How can we tackle the NHS burnout crisis?

Dr. Anas Nader

In this exclusive interview with Business Leader, Dr. Anas Nader, Co-founder and CEO of workforce management platform Patchwork Health, discusses how we can tackle the NHS burnout crisis.

What is your background and what inspired you to co-found Patchwork Health?

Originally from Canada, I moved to the UK in my early twenties to train and work in the NHS.

During this training period, my co-founder Jing (also a doctor) and I gained first-hand experience of the toll that long shifts, relentless pressure and sporadic days off can take on one’s mental health and wellbeing. It was sad to watch numerous colleagues go through the same stress and burnout cycle, many pushed to the brink of leaving the profession to which they’d dedicated their whole lives.

We saw the knock-on impact that many outdated NHS workforce policies and technologies were having on staff, patients and organisations. Retention was poor, as staff struggled to achieve a fulfilling career balance. Inflexible rotas made it difficult to fill shifts at short notice, and external agency staff had to be over-relied upon to plug the gaps.

Driven by a mission to make NHS careers sustainable and aspirational again for the benefit of everyone, Jing and I founded Patchwork Health. The business has scaled quickly and successfully: today we work with over 70 NHS organisations to deliver workforce management solutions for all health and care staff, that reduce rates of staff burnout and improve patient care delivery.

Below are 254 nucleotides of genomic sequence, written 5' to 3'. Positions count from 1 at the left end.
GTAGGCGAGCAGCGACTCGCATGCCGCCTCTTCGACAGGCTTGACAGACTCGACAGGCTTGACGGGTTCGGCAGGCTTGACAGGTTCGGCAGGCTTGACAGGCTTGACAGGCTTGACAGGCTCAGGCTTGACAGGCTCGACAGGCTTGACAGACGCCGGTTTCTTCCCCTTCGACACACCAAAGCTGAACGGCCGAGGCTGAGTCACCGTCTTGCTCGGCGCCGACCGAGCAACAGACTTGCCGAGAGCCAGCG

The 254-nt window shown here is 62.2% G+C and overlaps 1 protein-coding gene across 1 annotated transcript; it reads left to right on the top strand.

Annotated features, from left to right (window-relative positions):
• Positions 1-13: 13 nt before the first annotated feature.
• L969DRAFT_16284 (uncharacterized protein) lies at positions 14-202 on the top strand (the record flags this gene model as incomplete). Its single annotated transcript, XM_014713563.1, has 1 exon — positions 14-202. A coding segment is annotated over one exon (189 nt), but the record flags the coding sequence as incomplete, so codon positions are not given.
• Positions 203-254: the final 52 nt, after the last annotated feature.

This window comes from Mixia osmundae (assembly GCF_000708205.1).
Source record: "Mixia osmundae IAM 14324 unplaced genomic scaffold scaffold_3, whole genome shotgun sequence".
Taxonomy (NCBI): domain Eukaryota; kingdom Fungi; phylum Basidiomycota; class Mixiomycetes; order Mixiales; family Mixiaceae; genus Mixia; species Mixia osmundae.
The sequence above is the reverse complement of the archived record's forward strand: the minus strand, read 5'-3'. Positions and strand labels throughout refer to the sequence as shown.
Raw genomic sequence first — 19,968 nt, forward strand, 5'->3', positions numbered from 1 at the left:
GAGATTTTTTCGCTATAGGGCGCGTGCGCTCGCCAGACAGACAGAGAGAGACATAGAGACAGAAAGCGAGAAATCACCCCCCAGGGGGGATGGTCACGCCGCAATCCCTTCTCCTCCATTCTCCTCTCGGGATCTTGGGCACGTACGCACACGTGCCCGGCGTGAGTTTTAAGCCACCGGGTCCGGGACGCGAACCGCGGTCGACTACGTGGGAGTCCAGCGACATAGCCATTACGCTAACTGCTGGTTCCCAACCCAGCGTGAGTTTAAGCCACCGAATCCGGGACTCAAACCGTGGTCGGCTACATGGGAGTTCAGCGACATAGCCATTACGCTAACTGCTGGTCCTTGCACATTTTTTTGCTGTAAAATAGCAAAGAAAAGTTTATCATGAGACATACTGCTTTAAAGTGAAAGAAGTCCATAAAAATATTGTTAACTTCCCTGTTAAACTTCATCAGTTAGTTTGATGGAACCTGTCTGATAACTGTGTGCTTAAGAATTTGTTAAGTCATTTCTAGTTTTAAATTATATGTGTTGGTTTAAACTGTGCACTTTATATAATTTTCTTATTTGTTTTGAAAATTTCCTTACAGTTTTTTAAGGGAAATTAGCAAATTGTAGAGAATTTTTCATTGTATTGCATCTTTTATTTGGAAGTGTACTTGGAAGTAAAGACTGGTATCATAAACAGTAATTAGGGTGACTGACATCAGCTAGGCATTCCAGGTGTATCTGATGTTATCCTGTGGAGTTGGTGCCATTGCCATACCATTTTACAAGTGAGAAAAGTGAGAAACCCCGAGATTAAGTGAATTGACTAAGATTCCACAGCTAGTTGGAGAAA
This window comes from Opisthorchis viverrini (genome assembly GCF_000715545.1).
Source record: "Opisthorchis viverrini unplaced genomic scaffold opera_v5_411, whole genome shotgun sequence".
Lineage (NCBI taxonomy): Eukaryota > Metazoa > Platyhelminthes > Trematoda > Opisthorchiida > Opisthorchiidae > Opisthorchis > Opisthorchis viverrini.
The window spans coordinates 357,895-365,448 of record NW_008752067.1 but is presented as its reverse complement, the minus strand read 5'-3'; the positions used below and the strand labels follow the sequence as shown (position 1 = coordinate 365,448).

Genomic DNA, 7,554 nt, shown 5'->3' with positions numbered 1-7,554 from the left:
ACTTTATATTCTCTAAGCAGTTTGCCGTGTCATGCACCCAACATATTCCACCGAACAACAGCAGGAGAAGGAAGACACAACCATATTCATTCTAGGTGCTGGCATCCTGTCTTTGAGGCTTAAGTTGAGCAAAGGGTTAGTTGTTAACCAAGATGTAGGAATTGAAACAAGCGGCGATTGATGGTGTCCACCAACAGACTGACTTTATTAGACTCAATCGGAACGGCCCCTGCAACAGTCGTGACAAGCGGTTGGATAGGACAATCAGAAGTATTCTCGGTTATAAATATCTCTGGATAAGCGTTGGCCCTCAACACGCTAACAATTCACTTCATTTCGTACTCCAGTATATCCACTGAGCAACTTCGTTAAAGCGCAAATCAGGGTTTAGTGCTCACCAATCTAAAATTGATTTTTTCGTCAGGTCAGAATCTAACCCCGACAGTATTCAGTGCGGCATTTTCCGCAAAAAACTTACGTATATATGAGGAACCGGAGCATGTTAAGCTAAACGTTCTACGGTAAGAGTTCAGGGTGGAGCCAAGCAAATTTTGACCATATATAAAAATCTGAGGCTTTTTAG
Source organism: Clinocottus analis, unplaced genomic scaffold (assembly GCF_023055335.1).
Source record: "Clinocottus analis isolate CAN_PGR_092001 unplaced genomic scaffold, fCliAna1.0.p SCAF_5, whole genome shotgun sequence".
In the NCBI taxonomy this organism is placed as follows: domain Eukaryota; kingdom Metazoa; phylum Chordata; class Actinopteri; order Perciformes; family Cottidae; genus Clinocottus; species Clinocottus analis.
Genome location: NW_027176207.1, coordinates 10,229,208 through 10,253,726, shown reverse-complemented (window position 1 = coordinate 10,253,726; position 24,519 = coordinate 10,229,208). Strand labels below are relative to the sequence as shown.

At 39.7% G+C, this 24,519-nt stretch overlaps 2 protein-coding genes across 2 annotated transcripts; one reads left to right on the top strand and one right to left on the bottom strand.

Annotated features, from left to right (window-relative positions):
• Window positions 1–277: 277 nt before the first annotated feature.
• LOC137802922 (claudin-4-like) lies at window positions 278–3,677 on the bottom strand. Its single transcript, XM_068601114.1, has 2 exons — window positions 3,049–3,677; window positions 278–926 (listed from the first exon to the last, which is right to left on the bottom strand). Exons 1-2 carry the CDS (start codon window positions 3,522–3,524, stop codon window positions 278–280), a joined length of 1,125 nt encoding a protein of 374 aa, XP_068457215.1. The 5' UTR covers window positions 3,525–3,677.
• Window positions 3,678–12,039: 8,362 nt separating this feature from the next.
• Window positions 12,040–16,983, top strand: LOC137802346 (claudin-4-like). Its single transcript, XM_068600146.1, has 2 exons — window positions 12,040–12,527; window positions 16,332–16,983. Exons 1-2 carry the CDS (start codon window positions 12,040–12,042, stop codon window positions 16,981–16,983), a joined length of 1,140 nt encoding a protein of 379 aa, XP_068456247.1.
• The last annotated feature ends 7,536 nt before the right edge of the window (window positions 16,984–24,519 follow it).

What is the cause of the current workforce crisis in the NHS?

The causes of the current workforce crisis are complex, but burnout is certainly a critical factor.

The way that NHS workforce planning currently operates means that staff have little to no say in when they are scheduled for shifts. This makes it very difficult to balance an NHS career with family or other professional responsibilities, further study or personal development. Shifts are often long and exhausting, leave is assigned rather than safely chosen, and this has been the norm since long before the pandemic.

More and more staff are turning to external agencies in order to achieve the flexibility they want, and this is fuelling a cycle of full-time staff shortages, which intensifies the pressure on those who remain in the NHS system. Although they are undoubtedly doing their best to deliver outstanding care, the detrimental impact of burnout on staff mental health is sadly pushing thousands out of the system altogether every year.

Have things improved since your time working as a doctor?

There’s certainly an increased awareness of burnout and the importance of wellbeing, both in healthcare and across other professions. I’m pleased to say that many NHS organisations have made excellent progress in improving flexible working opportunities for their staff, and dozens more have shown a real enthusiasm for change.

However, unfortunately, this is not yet the norm. Across the UK as a whole, the underlying causes of burnout and staff exit remain largely unresolved. Many of my colleagues continue to be faced with a Catch 22; stay and struggle within a system that’s not working in the best interests of all involved, or step away to seek alternatives that better safeguard their mental health.

How is Patchwork Health helping the NHS to address the current workforce crisis?

It’s clear that it’s system failures, not people failures, that are preventing the very best outcomes from being achieved in the NHS. If we are to see positive change, transformation of workforce technology systems is where we must start.